NEW YORK (GenomeWeb) – Demonstrating the potential of Oxford Nanopore Technologies' MinIon to be used in the field, the MUSE Science Museum in Trento, Italy and the University of Verona have created a mobile genomics laboratory — and plan to demonstrate that DNA extraction, amplification, and sequencing can be done from remote locations like the Tanzanian forest.
For their initial project, the group performed 16S sequencing of a Tanzanian frog species and sent the data via satellite back to MUSE Trento, potentially identifying a new species.
"This is a proof of principle to show that it is now possible to do real-time sequencing in the most remote areas of the planet, and in extreme environments," Massimo Delledonne, the scientific director of the Expedition Genomics Lab, told GenomeWeb.
Delledonne said that the mobile laboratory is essentially three backpacks containing the necessary equipment for extraction, amplification, and sequencing.
In one bag there are pipettes, tubes, and other components used for DNA extraction, amplification, and quantification. Commercially available solutions are used for DNA extraction, while the PCR amplification and DNA quantification are performed with a proprietary device developed in collaboration with Biodiversa, which can be powered by solar panels. Amplification is performed with a ready-to-use PCR kit stabilized at room temperature.
A second bag contains two MinIon devices, a laptop, portable batteries, and solar panels. The third bag is a cooler that contains the kit for library preparation and sequencing flowcells. Delledonne said that although the library prep kit is typically stored at -20 degrees C, the team "found that they are stable for at least one week at 4 degrees C."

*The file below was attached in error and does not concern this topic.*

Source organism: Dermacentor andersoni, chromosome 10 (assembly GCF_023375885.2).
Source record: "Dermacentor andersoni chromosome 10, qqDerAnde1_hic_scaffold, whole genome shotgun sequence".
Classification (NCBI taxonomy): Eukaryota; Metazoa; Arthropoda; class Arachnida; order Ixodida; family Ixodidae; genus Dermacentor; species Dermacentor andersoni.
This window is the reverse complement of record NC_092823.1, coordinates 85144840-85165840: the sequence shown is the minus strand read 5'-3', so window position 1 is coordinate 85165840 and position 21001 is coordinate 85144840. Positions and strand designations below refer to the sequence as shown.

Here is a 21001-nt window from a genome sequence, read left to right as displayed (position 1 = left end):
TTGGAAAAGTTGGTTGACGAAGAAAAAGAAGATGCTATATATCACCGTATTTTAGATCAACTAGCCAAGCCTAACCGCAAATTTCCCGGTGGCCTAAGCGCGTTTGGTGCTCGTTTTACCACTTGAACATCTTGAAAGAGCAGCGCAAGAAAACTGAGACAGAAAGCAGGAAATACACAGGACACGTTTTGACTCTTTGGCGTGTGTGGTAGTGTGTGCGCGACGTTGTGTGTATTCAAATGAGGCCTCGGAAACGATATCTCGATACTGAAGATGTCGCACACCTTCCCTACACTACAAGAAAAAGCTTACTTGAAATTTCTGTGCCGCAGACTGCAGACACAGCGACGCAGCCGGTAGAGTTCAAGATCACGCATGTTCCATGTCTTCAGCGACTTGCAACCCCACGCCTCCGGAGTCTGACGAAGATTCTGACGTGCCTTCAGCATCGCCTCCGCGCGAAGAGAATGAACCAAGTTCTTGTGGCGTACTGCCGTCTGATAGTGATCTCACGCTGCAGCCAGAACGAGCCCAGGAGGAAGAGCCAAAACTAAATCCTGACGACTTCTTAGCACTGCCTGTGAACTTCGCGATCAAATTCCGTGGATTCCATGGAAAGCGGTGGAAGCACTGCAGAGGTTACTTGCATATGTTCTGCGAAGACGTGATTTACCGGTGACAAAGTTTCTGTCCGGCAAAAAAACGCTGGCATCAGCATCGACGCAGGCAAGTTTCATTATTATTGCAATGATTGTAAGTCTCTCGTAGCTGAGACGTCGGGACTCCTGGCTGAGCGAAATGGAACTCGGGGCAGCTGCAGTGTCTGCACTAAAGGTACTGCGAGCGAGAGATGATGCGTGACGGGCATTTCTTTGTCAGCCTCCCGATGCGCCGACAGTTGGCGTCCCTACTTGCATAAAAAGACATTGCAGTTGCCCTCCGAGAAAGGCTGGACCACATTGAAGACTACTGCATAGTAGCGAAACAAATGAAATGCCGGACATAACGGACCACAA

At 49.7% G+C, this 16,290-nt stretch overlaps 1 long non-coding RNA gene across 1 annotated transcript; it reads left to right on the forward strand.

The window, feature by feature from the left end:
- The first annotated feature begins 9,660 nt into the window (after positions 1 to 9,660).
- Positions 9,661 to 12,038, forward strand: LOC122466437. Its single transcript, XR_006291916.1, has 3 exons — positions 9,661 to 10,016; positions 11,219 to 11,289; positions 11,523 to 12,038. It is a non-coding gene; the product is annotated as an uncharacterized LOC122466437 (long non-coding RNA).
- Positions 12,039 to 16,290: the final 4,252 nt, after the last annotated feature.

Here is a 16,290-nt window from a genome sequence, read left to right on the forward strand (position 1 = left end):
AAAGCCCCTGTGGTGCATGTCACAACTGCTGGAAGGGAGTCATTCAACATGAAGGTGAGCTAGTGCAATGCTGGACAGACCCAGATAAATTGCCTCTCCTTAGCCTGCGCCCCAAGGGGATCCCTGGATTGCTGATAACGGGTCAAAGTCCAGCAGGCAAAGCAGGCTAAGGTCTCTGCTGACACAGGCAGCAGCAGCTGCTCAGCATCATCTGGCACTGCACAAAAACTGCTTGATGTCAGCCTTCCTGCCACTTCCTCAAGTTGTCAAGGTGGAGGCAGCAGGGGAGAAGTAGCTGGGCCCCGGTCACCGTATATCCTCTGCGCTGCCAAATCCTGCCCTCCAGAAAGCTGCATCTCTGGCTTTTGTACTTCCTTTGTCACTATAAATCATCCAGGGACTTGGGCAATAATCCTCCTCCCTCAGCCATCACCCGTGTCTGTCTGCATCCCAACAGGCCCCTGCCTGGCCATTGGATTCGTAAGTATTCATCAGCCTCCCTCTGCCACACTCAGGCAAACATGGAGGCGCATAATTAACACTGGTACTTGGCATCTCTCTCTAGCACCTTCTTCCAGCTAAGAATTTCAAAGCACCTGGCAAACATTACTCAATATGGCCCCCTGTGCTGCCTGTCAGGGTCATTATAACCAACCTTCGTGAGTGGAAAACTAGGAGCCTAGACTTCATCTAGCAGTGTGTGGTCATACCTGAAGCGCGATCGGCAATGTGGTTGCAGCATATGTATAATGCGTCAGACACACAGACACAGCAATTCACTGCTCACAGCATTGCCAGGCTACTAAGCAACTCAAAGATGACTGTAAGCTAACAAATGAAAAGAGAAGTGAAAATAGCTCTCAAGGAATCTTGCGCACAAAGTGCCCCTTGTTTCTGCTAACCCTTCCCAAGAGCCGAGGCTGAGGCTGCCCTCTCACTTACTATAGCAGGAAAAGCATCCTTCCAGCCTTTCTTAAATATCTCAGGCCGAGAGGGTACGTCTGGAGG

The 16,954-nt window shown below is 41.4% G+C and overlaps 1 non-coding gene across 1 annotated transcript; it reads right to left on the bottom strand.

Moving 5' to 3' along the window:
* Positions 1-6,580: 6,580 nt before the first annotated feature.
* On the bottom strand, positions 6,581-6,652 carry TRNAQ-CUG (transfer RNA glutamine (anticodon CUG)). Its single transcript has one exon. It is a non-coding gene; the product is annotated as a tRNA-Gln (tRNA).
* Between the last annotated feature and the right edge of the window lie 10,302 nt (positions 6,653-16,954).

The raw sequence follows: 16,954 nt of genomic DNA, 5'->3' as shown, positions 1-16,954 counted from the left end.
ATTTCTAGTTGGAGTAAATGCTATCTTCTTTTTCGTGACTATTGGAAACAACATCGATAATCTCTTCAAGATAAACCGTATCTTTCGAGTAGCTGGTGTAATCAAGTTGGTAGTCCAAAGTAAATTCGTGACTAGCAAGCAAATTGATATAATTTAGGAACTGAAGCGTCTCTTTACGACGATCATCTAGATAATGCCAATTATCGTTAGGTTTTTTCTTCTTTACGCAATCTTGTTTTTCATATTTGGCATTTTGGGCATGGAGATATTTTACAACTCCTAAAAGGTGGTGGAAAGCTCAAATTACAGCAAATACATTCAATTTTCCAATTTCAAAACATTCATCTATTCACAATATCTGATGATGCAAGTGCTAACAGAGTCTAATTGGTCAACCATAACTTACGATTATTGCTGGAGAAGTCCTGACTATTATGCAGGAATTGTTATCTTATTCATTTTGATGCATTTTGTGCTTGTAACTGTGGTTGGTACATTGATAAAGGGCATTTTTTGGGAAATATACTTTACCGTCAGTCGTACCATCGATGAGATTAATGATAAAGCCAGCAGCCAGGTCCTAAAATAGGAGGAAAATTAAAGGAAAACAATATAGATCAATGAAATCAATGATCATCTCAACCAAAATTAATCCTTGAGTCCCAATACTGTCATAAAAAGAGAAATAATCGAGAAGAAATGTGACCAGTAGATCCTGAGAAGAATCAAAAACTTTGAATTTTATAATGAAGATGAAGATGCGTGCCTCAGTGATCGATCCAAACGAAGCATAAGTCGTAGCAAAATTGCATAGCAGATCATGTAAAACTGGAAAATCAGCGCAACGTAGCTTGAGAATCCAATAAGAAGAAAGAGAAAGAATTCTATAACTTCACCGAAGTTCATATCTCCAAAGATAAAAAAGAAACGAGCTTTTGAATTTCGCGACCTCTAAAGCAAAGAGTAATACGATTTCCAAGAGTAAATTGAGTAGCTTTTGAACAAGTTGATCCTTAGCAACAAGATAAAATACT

Delledonne added that in order to reduce the number of components that are typically stored at -20 degrees C, they amplified the barcoding region with phosphorylated primers and then used the sequencing kit. Essentially, that allowed them to skip two steps before ligating the motor protein to the DNA fragments — end repair and dA tailing of the DNA. Since they used PCR products, "the first step was not necessary because we did not fragment DNA," Delledonne said.
Delledonne said that the team used the most recent flowcell, F7.3 and version 5 of the chemistry.
Before carrying out sequencing in the field, the team tested its equipment and protocols at the MUSE tropical greenhouse to simulate the hot temperatures and high humidity the team would experience in Tanzania. The final tests were done without electricity to simulate "wild" conditions, Delledonne said.
Michele Menegon, the coordinator of the project and a researcher at MUSE, told GenomeWeb that one of the goals of the project is to help with conservation planning, which "requires accurate information on the actual biological and evolutionary value of species and areas, in order to prioritize investments."
Being able to sequence DNA directly in the field in order to identify species is important because in many of the regions with high amounts of biodiversity, like the tropics, there are few sequencing facilities nearby. "In situ sequencing will fill the time gap between the collection of the sample and the recovering of the relevant molecular information on it," she said. In addition, she said, it will allow the whole process of biodiversity assessment to take place in the same country.
Aside from sequencing the Tanzanian frog, the team plans to sequence species in other areas of the tropics, such as Borneo, and will "sequence various organisms belonging to other groups of vertebrates like reptiles and mammals in order to test performances across taxa," Menegon said.
No major modifications had to be made to the MinIon to enable it to sequence in the field, Delledonne said. However, Oxford Nanopore did enable the MinKnow software to run without an Internet connection and enabled Metrichor — the cloud-based basecalling software — to allow the team to upload raw reads even with a slow Internet connection to build the consensus sequence, he said.
Delledonne said that because the experiment was for the purposes of barcoding, only about 600 bp of DNA needed to be sequenced. That region was amplified using a freeze-dried kit from Biodiversa.
The frog that the team sequenced had a 95 percent identity with the leaf litter frog Arthroleptis xenodactyloides, and Delledonne said that the 5 percent difference is "way above the average species threshold within the genus," meaning that the species is a putative novel species. However, he noted that confirmation would need to be done via Sanger sequencing. Full results of the sequencing project will be presented at an Oxford Nanopore conference next week, Delledonne said.
"We are coming back with a very good set of data related to the functionality of the different components in such a difficult environment," he added.